Call it irony. A party that ruled Bihar for decades until its ouster in 1990 now hardly finds a mention in the state’s political discourse during one of the most talked about assembly elections in recent times.
Though contesting 41 seats as part of the mahagathbandhan, or Grand Alliance, the Congress is piggybacking on Bihar chief minister Nitish Kumar’s JD(U) and Lalu Yadav’s RJD.
HT found Congress workers operating from RJD and JD(U) offices in several constituencies.
The party also finds itself lagging behind smaller, newly-formed outfits such as Jitan Ram Manjhi’s Hindustani Awam Morcha.
“The Congress does not even figure in discussions,” admitted a party leader who attributed it primarily to the leadership’s failure to rebuild the organisation at the grassroots level over the past 25 years.
Political observers believe the “biggest mistake” committed by the Congress was to align with Lalu.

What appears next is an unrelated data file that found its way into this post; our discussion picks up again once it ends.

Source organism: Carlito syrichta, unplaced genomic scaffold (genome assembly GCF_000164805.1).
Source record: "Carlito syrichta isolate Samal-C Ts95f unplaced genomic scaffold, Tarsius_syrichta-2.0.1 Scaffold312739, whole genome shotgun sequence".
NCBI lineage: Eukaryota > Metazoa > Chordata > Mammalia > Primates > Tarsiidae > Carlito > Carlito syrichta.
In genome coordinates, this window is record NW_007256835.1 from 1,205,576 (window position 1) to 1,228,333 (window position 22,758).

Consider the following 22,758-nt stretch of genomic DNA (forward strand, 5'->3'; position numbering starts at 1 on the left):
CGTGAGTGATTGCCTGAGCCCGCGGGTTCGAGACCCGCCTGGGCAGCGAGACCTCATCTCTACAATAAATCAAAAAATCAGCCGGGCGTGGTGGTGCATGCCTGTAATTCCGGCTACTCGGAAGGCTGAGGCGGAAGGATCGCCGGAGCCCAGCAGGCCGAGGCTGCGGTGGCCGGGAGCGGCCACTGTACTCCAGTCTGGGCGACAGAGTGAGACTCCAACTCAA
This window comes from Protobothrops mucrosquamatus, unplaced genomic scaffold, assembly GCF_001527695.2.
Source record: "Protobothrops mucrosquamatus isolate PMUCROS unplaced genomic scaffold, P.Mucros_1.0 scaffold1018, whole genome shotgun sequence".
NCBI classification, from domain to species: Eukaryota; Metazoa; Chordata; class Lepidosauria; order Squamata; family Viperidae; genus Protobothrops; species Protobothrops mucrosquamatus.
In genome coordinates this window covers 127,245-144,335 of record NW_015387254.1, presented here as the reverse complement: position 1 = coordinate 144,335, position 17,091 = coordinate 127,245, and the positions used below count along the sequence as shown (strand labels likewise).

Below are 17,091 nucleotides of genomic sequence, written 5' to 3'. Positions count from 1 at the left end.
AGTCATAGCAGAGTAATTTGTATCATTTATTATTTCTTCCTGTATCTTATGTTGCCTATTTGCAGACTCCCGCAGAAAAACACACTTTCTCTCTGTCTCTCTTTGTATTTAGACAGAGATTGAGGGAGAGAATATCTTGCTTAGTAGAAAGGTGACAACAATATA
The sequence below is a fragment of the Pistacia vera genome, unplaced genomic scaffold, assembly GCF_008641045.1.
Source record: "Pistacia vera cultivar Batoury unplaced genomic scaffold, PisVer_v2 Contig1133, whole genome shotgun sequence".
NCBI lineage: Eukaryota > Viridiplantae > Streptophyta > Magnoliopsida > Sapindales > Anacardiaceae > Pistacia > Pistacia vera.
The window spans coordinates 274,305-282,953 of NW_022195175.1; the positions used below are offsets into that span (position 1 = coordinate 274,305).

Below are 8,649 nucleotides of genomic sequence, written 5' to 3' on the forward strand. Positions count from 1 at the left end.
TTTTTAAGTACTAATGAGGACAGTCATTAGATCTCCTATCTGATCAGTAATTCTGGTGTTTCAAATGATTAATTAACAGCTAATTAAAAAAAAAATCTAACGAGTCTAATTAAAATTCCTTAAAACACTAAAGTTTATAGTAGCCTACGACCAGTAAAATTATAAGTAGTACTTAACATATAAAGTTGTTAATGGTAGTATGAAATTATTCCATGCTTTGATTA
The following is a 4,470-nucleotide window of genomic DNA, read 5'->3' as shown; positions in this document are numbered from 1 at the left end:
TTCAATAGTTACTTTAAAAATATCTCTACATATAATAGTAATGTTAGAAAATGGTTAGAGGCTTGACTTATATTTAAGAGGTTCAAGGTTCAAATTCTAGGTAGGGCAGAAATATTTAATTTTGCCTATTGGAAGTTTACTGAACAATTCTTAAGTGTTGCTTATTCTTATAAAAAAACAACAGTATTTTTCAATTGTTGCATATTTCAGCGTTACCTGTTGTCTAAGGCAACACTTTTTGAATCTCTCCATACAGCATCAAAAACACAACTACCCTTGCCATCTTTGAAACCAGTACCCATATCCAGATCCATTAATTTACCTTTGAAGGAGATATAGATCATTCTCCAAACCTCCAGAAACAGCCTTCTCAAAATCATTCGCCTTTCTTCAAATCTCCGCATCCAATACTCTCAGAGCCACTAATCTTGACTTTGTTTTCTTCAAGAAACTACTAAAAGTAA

They say the move forced the upper castes and Dalits, until then its core vote bank, to look for other alternatives.
Senior Congress leader Kishore Kumar Jha lamented that no effort has been made to win back the support of the upper castes, Muslims and Dalits.
“The Congress gave five Brahmin chief ministers to Bihar. Brahmins are inclined towards the Congress but there is no serious effort from our side to woo them,” Jha said.
However, Congress leaders are hopeful of a reversal in the party’s political fortunes after the elections.
“The results will bring about a huge turnaround in Congress fortunes. We will definitely increase our tally, which in turn will strengthen our electoral politics,” Bihar Congress chief Ashok Chowdhary said.
The party won four seats in the 2010 polls and hopes to increase its tally three times this time.